Source Code (2011).
When it comes right down to it, there's just one thing you wanna know about Source Code.
I can't blame you - I'd been wondering the same thing myself.
Got part of my answer when I finally noticed it was from director Duncan Jones - the man behind 2009's Moon. This inexplicably isn't mentioned in any of the film's advertising. Had I known this sooner, I myself - and doubtlessly others like me - probably would've seen it on its opening weekend.
Moon's theatrical run was extremely limited. Because of this, the film remains relatively unknown amongst general audiences - at least in comparison to the wide releases which most other movies receive. So focusing on Jones as the director might only have appealed to what otherwise would have been a very narrow - albeit also a vocal, and supportive - market.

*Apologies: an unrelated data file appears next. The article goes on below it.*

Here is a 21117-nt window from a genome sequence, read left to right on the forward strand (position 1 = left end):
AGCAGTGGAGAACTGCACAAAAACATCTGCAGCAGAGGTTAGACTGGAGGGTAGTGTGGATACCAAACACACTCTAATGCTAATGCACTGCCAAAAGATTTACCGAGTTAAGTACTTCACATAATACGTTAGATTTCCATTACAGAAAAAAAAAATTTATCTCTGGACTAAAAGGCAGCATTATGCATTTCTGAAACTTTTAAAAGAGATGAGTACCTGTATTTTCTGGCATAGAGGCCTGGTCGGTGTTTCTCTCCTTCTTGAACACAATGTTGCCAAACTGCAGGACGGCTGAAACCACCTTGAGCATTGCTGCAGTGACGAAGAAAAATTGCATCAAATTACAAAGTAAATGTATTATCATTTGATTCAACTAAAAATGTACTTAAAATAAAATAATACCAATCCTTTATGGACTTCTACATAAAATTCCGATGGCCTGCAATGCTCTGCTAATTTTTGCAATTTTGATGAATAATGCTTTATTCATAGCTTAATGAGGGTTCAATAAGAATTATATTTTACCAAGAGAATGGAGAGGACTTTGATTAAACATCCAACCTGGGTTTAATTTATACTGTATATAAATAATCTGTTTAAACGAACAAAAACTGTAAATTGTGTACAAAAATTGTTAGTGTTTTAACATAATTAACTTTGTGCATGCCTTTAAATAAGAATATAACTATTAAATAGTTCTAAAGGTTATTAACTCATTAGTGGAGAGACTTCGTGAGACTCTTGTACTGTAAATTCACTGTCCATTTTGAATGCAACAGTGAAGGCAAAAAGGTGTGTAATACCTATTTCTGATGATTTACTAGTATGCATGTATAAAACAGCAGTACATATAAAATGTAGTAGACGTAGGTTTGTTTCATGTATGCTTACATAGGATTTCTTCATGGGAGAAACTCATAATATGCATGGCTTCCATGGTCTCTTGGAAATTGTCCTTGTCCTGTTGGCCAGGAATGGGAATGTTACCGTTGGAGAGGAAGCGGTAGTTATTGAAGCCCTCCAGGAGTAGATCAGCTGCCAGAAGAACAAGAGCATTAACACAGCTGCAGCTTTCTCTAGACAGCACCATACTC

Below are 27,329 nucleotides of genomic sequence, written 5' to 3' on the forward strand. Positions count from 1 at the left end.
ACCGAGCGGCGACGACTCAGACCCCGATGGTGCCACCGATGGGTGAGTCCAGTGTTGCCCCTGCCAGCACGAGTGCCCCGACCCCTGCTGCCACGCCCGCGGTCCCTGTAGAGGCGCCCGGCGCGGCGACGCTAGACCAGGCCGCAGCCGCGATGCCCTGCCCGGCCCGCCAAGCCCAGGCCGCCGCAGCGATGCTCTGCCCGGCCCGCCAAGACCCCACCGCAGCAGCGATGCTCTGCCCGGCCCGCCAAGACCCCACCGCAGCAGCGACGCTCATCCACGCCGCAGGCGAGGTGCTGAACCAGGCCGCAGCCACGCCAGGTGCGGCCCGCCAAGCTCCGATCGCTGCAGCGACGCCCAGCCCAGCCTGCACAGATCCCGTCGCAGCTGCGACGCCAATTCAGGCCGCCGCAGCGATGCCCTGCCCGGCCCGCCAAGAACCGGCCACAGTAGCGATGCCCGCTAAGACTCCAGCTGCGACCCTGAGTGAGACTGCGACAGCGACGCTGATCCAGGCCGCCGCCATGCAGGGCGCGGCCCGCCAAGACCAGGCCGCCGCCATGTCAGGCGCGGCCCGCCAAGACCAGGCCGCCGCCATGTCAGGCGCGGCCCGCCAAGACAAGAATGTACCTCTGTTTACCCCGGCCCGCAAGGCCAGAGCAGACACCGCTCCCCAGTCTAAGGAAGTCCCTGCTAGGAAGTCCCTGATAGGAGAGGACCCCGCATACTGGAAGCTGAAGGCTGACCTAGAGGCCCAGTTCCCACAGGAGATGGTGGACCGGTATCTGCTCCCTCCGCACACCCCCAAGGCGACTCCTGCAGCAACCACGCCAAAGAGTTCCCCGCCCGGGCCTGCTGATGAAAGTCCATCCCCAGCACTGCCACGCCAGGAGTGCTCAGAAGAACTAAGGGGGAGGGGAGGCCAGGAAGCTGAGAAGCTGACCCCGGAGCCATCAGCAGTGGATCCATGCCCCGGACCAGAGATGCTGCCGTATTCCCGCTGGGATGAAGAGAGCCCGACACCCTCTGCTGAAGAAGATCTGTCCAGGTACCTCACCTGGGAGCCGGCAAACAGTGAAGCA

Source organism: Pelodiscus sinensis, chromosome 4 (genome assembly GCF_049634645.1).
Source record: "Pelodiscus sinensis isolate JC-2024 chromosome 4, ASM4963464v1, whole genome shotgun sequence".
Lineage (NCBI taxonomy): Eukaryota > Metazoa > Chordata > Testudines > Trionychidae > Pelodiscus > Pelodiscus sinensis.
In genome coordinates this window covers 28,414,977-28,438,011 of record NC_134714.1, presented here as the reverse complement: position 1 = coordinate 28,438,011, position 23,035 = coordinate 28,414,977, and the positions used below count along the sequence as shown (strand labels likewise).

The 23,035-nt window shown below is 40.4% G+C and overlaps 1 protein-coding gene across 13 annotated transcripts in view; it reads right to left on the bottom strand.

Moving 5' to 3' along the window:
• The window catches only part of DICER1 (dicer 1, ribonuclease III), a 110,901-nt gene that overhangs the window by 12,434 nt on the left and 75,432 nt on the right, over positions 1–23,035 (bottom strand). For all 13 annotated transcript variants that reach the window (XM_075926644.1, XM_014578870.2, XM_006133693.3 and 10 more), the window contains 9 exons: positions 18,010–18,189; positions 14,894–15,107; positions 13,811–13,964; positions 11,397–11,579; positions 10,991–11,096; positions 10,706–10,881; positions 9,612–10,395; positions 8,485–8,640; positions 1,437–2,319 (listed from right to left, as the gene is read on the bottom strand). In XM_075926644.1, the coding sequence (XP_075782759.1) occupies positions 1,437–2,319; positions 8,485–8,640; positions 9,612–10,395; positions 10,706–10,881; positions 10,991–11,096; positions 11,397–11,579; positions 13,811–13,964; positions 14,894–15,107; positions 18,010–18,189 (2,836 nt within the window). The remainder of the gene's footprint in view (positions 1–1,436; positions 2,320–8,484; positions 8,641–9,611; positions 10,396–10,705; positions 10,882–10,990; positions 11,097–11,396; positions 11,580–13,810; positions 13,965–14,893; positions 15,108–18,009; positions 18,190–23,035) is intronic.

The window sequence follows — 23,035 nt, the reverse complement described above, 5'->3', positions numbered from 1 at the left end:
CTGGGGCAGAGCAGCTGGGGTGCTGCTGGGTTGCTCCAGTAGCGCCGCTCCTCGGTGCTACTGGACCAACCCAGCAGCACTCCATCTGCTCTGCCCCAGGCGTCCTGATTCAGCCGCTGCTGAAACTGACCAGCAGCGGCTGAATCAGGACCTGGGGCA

And yet, none of this is the worst offense committed by the film's ad campaign. For that, we must travel back to the aforementioned question - which, in the simplest terms, is this: Is Source Code really just 2006's Déjà Vu all over again?
I'm glad to report that the answer is a resounding no. While the director's sophomore effort fails to achieve the same dizzying heights of his first film, Source Code does manage to rise above most of the unfortunate comparisons that one could make (for instance, the Nicolas Cage movie Next).
Are there any other films which might arguably tackle similar issues in a more satisfactory manner? Sure, I might make a case for Los Cronocrímenes/Timecrimes being better - but that's apples and oranges, really... and both films are ultimately enjoyable on their own merits.
In summation, while Source Code is unlikely to ever change your world, at least you should still leave the theater feeling entertained... and, more importantly, not at all like you've wasted your time and money (and in the end, isn't that what really matters?)!